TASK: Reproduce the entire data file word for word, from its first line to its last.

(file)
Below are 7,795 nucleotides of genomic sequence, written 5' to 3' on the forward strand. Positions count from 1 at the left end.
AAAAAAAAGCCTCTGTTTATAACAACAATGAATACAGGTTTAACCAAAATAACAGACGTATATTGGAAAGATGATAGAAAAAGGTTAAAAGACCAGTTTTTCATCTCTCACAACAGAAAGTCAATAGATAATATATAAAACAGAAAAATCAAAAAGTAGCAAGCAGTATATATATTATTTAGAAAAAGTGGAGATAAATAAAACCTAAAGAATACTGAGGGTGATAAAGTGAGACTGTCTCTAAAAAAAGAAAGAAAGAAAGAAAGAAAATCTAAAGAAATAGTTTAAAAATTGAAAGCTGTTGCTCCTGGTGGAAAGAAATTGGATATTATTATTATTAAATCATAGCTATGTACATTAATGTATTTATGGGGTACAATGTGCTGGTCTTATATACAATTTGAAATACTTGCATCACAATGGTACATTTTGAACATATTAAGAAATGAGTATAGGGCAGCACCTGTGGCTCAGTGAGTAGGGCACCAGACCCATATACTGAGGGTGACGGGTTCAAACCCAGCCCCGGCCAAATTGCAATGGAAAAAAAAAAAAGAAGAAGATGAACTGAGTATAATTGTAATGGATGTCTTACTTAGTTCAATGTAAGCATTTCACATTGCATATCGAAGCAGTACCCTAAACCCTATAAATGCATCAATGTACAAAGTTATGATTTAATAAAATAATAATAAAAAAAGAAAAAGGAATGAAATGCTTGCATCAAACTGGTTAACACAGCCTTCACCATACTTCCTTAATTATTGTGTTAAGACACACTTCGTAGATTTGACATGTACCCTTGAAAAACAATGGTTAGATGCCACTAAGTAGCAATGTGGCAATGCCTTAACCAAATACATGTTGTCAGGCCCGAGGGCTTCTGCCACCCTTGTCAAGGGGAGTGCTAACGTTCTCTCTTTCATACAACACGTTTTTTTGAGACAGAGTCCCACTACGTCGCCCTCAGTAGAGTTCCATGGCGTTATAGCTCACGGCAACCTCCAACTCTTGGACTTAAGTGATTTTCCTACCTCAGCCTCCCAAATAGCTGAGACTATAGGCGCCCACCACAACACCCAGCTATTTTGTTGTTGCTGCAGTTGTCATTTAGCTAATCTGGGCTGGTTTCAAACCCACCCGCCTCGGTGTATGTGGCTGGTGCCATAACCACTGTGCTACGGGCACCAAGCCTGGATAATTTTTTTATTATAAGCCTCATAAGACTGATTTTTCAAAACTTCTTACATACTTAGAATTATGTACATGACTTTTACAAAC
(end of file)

Below are 7,795 nucleotides of genomic sequence, written 5' to 3' on the forward strand. Positions count from 1 at the left end.
AAAAAAAAGCCTCTGTTTATAACAACAATGAATACAGGTTTAACCAAAATAACAGACGTATATTGGAAAGATGATAGAAAAAGGTTAAAAGACCAGTTTTTCATCTCTCACAACAGAAAGTCAATAGATAATATATAAAACAGAAAAATCAAAAAGTAGCAAGCAGTATATATATTATTTAGAAAAAGTGGAGATAAATAAAACCTAAAGAATACTGAGGGTGATAAAGTGAGACTGTCTCTAAAAAAAGAAAGAAAGAAAGAAAGAAAATCTAAAGAAATAGTTTAAAAATTGAAAGCTGTTGCTCCTGGTGGAAAGAAATTGGATATTATTATTATTAAATCATAGCTATGTACATTAATGTATTTATGGGGTACAATGTGCTGGTCTTATATACAATTTGAAATACTTGCATCACAATGGTACATTTTGAACATATTAAGAAATGAGTATAGGGCAGCACCTGTGGCTCAGTGAGTAGGGCACCAGACCCATATACTGAGGGTGACGGGTTCAAACCCAGCCCCGGCCAAATTGCAATGGAAAAAAAAAAAAGAAGAAGATGAACTGAGTATAATTGTAATGGATGTCTTACTTAGTTCAATGTAAGCATTTCACATTGCATATCGAAGCAGTACCCTAAACCCTATAAATGCATCAATGTACAAAGTTATGATTTAATAAAATAATAATAAAAAAAGAAAAAGGAATGAAATGCTTGCATCAAACTGGTTAACACAGCCTTCACCATACTTCCTTAATTATTGTGTTAAGACACACTTCGTAGATTTGACATGTACCCTTGAAAAACAATGGTTAGATGCCACTAAGTAGCAATGTGGCAATGCCTTAACCAAATACATGTTGTCAGGCCCGAGGGCTTCTGCCACCCTTGTCAAGGGGAGTGCTAACGTTCTCTCTTTCATACAACACGTTTTTTTGAGACAGAGTCCCACTACGTCGCCCTCAGTAGAGTTCCATGGCGTTATAGCTCACGGCAACCTCCAACTCTTGGACTTAAGTGATTTTCCTACCTCAGCCTCCCAAATAGCTGAGACTATAGGCGCCCACCACAACACCCAGCTATTTTGTTGTTGCTGCAGTTGTCATTTAGCTAATCTGGGCTGGTTTCAAACCCACCCGCCTCGGTGTATGTGGCTGGTGCCATAACCACTGTGCTACGGGCACCAAGCCTGGATAATTTTTTTATTATAAGCCTCATAAGACTGATTTTTCAAAACTTCTTACATACTTAGAATTATGTACATGACTTTTACAAAC